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Memphis Mike
03-14-2015, 03:56 PM
Was looking at them today. I've never been a fan of a gas grill. I used to own one and pushed it out to the street after it rusted out. I really don't see the point in the new ones. None of them use lava rock and seem to me to be nothing more than a big outdoor gas burner. How does one get that charcoal flavor on one of these? Some are priced at 2000 dollars and better. I bet I could cook a better polecat on a spit over an outdoor fire.

ahp
03-15-2015, 09:47 PM
We own the cheapest Walmart offered. We used a few times to get the hang of it. The only real reason to have it was in case we had an extended power outage.

Breakaway
03-15-2015, 09:54 PM
The whole lava rock thing is a scam. Its the smoke from the grease gives the flavor. Grease drips, flares up, adds flavor. So rocks, or metal bars or the helmets of enslaved Martians all work the same.

A charcoal grill will impart the coal flavor, but that is another thing again.

I like my gas grill. Its quick. It doesn't heat up the kitchen. It provides backup/auxiliary cooking.

Mine's a Weber, and all the parts can be had for it at my local hardware ( True Value) or Home Depot. Its 13 years old, has always lived 300 feet from saltwater. I've replaced the grates twice, the "flavorizer bars once," the electric starter once. The frame, lid, body are all in great shape.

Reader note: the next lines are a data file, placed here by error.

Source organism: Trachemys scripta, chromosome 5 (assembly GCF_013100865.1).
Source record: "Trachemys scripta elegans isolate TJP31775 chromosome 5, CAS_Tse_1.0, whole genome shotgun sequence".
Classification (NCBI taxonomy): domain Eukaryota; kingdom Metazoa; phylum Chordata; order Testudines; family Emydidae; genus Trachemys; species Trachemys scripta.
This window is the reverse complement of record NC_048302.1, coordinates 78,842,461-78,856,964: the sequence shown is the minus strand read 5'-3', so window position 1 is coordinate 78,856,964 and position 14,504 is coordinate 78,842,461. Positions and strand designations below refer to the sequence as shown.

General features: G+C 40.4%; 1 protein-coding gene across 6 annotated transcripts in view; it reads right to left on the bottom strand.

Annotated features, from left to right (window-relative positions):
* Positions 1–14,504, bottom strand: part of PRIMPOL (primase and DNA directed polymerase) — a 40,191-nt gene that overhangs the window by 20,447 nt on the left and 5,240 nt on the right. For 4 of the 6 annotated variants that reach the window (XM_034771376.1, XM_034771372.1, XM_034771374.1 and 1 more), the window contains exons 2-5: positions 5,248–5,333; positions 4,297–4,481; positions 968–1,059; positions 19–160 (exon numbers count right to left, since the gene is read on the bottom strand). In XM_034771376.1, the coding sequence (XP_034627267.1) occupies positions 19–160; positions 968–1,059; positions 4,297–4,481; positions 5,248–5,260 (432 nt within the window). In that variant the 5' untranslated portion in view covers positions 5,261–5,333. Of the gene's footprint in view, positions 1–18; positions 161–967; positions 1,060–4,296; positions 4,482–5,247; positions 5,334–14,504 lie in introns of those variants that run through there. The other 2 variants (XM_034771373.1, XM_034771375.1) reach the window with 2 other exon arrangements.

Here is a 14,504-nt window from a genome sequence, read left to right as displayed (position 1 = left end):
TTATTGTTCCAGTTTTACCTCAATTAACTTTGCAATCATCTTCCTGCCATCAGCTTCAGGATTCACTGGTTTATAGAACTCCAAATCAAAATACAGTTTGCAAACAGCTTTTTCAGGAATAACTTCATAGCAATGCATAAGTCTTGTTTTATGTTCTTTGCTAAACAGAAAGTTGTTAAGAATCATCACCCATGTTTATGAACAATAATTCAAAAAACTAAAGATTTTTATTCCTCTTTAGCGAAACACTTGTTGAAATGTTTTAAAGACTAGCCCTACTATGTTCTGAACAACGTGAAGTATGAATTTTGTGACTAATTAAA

Kevin

Captain Intrepid
03-15-2015, 09:59 PM
It's hard to beat a gas BBQ when you spontaneously just feel like BBQing something quickly.

L.W. Baxter
03-15-2015, 10:03 PM
Got mine from Sears 15+ years ago for maybe $150. Replaced the burner once. Very effective for certain kinds of cooking. Great backup to the kitchen stove.

S.V. Airlie
03-15-2015, 10:05 PM
Was looking at them today. I've never been a fan of a gas grill. I used to own one and pushed it out to the street after it rusted out. I really don't see the point in the new ones. None of them use lava rock and seem to me to be nothing more than a big outdoor gas burner. How does one get that charcoal flavor on one of these? Some are priced at 2000 dollars and better. I bet I could cook a better polecat on a spit over an outdoor fire.My grill has two sections; one gas, the other one charcoal or wood! I've used both. I like both but, obviously the gas one is a lot cleaner! Not a big problem but,...

Domesticated_Mr. Know It All
03-15-2015, 10:18 PM
Food cooked over a wooden campfire tastes best.
I learned that in the Boy Scouts.

Nicholas Carey
03-15-2015, 10:21 PM
Was looking at them today. I've never been a fan of a gas grill.

That is because you are a right-thinking man from a place that understands barbecue. Being an adherent of the vinegar-based sect from the Carolinas myself, I won't go into the righteousness — or its lack — of Memphis barbecue, but you guys understand it. Anyway, I digress.

I used to own one and pushed it out to the street after it rusted out. I really don't see the point in the new ones. None of them use lava rock and seem to me to be nothing more than a big outdoor gas burner. How does one get that charcoal flavor on one of these? Some are priced at 2000 dollars and better. I bet I could cook a better polecat on a spit over an outdoor fire.[/QUOTE]